The count was only the surface of an underlying psychosis, though. Writing has become a chore, partly the result of my reclusiveness. Without the beckoning world there is nothing to write about but my fears. My hearing fades behind a wall of white noise. I’ve grown paunchy and out of shape. I’m a slow reader, a bad typist. I’m probably a bore.
Give me a few minutes alone with myself and I’ll find plenty to fault. But I weary of pointing the finger at myself, of recriminations, of anxiety. I want more. And I think somewhere in our back yard I might find it.
Canada goose in tuxedoed finery, winging northward. I shiver and shake and wish I’d dressed for the occasion, too. Something layered, something warm. The cold is the least of my worries.
Yellow-shafted flicker, mustachioed, bobbing to its own tune.
The keening ceased from the thicket. Birds flitter out in ones and threes. I spot a goldfinch drab and colorless, a flower waiting to bloom.
Thickets are the abodes of small gods, Jim Harrison said. They’re self-contained wildernesses. Refuge.
I step closer and scan the underbrush for movement. I want a Lincoln’s sparrow, petite, finely barred, secretive.
I want more. I’m not counting anything except everything. And this, I think, is how it’s done: one step, two, three. The start of a journey.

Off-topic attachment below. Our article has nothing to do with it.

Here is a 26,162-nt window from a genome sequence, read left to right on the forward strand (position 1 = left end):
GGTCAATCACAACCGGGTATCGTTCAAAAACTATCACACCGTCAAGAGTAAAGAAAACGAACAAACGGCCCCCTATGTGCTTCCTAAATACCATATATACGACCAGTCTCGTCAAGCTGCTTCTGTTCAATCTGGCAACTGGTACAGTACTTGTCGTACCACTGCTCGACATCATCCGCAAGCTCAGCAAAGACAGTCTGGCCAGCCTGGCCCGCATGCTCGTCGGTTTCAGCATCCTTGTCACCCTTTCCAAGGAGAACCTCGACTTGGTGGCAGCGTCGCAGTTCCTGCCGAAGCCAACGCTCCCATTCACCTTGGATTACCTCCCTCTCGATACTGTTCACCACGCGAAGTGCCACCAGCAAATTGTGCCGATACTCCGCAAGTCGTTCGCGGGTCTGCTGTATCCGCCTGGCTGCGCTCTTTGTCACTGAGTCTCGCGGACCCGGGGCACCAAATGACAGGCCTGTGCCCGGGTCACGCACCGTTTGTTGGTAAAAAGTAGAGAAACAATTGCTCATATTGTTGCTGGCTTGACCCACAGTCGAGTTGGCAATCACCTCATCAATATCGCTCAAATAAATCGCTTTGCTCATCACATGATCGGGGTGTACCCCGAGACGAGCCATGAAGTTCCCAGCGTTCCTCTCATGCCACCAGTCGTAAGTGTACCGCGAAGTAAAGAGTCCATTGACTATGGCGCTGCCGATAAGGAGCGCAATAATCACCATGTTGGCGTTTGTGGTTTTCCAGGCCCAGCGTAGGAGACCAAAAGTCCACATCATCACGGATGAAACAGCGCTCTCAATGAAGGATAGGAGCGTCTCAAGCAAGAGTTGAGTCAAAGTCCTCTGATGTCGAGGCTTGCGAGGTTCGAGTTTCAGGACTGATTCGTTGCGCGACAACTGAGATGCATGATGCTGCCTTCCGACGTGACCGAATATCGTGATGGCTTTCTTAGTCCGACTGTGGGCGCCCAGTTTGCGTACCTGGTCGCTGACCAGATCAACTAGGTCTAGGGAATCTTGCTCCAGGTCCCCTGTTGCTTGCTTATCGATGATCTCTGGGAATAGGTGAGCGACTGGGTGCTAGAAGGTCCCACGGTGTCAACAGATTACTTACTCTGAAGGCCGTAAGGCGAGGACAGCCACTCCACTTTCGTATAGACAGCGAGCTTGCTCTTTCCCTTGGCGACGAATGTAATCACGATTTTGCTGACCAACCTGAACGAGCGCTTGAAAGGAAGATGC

I can do this. I only have to count what matters.
You are certainly not a bore, and you are less alone in your feelings than you probably think. This is a difficult time of year for many people for all the reasons you list and then some. Having a daily routine and a job that pulls me out of the house for a while each day forcing me to interact with others has been helpful for me this winter. The cold and grey usually drive me inside. I shut myself off from the rest of the world seeking electric light and warmth. For a while it comforts me, but my world eventually grows darker and colder than the January skies. I need to be outside soaking up whatever natural light there is, breathing fresh, clean air. And, as much as I need to be alone and have quiet, I also need other people. It's a delicate balance. I can do this. I believe you can, too.
Count what matters. I count you, for one. Your words and images to you may be just an outpouring of your soul, but to others they are a lifeline and a thing of true beauty.